- USC has a DJ now? True story: “DJ Mal Ski plays music and interacts with fans during timeouts at all [USC] men's games and select women's games and [associate athletic director Craig] Kelley believes he has helped the Trojans win games. He said an assistant coach for Cal told a member of his staff last week that he believed DJ Mal Ski got in the heads of some of his players during Enfield's first Pac-12 Conference victory.”
- Did you know Wake Forest hasn’t lost a home game this season? I did not, but Syracuse coach Jim Boeheim is making sure his team -- which plays at Wake Wednesday night -- is well aware.
- To win the Big Ten, Iowa coach Fran McCaffery says, “you’ve got to go through Michigan State.” The Hawkeyes have an excellent chance to do so in Iowa City tonight.
Some of the greatest rivalries in sports play out on the college basketball court, but this season marks a changing of the guard in many of those rivalries as conference realignment has done away with annual matchups like UConn vs. Syracuse while carving out the potential for new ones.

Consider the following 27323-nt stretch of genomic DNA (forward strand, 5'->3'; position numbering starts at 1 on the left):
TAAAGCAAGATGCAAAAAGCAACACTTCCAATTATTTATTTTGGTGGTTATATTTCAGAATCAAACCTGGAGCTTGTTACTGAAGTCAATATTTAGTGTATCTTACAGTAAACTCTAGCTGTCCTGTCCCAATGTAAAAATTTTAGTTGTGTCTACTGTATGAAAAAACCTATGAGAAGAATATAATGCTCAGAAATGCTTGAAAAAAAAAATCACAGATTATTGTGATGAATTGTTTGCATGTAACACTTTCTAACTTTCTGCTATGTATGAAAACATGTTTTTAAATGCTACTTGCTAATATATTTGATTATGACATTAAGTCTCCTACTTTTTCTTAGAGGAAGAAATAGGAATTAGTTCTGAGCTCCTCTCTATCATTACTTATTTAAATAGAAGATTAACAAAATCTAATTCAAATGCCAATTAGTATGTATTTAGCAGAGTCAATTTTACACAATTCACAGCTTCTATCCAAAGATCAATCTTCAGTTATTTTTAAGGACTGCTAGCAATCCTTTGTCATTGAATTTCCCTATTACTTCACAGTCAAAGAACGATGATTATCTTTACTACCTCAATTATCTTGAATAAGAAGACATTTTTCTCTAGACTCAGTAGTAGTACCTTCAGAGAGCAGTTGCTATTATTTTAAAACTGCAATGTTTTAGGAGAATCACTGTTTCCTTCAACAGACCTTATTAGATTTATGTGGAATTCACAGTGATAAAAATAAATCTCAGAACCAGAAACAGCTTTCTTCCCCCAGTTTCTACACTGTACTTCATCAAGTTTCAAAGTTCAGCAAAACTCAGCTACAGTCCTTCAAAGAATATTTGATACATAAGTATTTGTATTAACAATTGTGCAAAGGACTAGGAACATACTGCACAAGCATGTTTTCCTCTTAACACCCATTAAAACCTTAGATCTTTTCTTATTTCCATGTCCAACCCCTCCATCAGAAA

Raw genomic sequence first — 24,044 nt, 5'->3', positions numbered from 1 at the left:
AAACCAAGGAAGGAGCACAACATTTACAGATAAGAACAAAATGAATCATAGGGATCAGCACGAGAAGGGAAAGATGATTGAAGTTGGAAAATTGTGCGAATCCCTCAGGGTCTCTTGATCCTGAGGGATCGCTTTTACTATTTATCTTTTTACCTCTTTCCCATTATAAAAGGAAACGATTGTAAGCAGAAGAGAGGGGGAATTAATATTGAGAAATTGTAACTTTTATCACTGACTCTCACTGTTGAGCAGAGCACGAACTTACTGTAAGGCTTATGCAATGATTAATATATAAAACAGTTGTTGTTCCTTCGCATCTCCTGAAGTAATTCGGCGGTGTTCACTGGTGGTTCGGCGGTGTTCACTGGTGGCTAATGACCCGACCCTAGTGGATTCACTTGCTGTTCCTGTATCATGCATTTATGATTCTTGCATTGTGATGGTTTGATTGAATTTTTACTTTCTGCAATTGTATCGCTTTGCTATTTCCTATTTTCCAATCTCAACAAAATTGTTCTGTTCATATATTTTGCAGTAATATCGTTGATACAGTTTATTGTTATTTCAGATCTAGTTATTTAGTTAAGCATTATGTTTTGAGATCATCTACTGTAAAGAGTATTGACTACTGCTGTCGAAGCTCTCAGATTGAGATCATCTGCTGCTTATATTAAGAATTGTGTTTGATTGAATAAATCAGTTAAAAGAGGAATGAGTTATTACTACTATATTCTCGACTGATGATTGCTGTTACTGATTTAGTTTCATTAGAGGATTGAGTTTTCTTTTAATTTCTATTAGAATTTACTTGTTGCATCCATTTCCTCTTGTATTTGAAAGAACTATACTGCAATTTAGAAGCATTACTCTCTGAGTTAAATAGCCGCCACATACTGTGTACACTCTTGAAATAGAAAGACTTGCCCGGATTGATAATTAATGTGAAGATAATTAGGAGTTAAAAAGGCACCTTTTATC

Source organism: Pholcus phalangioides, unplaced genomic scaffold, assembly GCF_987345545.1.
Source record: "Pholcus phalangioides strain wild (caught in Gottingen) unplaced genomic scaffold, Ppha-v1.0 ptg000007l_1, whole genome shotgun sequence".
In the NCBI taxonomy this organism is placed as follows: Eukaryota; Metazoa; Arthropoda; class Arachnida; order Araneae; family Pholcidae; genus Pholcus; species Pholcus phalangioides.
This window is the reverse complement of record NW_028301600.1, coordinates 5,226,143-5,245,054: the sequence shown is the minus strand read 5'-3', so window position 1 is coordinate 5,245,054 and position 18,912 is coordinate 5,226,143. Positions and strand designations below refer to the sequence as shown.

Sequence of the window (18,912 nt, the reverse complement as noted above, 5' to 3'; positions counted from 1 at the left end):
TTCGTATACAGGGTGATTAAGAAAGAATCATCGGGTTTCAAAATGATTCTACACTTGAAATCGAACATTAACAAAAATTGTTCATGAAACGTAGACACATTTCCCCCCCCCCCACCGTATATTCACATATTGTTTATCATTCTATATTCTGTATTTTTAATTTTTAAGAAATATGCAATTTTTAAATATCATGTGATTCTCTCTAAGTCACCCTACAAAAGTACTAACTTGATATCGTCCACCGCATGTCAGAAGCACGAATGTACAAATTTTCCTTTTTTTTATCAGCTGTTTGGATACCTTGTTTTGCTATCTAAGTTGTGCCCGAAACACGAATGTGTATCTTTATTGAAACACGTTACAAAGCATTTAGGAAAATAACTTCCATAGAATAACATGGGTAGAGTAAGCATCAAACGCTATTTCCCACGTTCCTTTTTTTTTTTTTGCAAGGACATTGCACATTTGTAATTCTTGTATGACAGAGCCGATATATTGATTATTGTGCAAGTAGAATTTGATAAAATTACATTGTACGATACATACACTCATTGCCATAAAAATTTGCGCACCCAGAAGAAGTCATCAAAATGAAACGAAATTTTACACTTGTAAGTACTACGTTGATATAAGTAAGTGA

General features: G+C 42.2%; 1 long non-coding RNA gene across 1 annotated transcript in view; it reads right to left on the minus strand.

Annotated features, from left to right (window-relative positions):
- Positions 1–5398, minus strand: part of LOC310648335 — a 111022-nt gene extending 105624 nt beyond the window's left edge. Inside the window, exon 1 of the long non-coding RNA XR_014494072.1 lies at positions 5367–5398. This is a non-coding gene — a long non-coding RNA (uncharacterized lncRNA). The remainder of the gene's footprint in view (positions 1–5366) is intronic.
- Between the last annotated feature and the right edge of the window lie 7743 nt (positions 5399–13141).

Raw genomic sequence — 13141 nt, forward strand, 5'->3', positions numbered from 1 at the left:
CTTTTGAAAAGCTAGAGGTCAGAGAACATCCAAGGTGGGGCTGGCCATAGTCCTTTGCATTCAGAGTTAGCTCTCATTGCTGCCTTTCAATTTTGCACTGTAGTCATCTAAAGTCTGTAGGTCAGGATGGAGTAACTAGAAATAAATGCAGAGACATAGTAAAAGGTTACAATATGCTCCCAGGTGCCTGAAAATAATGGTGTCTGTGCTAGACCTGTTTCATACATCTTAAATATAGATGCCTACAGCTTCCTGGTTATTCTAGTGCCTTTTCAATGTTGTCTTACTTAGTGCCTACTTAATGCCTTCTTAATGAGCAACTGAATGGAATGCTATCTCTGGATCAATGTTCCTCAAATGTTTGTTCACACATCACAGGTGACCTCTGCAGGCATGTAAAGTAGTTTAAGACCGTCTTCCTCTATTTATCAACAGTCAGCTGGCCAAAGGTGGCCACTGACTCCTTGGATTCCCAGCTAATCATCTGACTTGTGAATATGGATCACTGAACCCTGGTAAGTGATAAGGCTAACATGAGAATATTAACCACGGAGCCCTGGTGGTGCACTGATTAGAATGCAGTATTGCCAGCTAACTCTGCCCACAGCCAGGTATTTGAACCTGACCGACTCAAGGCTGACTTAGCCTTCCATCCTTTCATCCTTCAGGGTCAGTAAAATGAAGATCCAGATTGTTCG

Rivalries also exist in recruiting, and while they’re often an extension of natural rivalries on the court, that isn’t always the case.
Jim Calhoun and John Calipari had a huge recruiting rivalry when they were the head coaches at UConn and UMass, respectively -- despite the fact their teams never played -- stemming from the recruitment of Marcus Camby.
So whether it’s an extension of a conference rivalry, a personality clash between high-profile coaches or even the consequence of a particularly contentious recruitment process, recruiting rivalries can take shape in a number of ways.
Here’s a look at some of the most notable recruiting rivalries, whether historic or up-and-coming based on the implications of realignment, as chosen by our RecruitingNation experts:
SAN FRANCISCO -- The fireworks fizzled here before they really even had a chance to light up the sky.
Bummer. It might have been fun.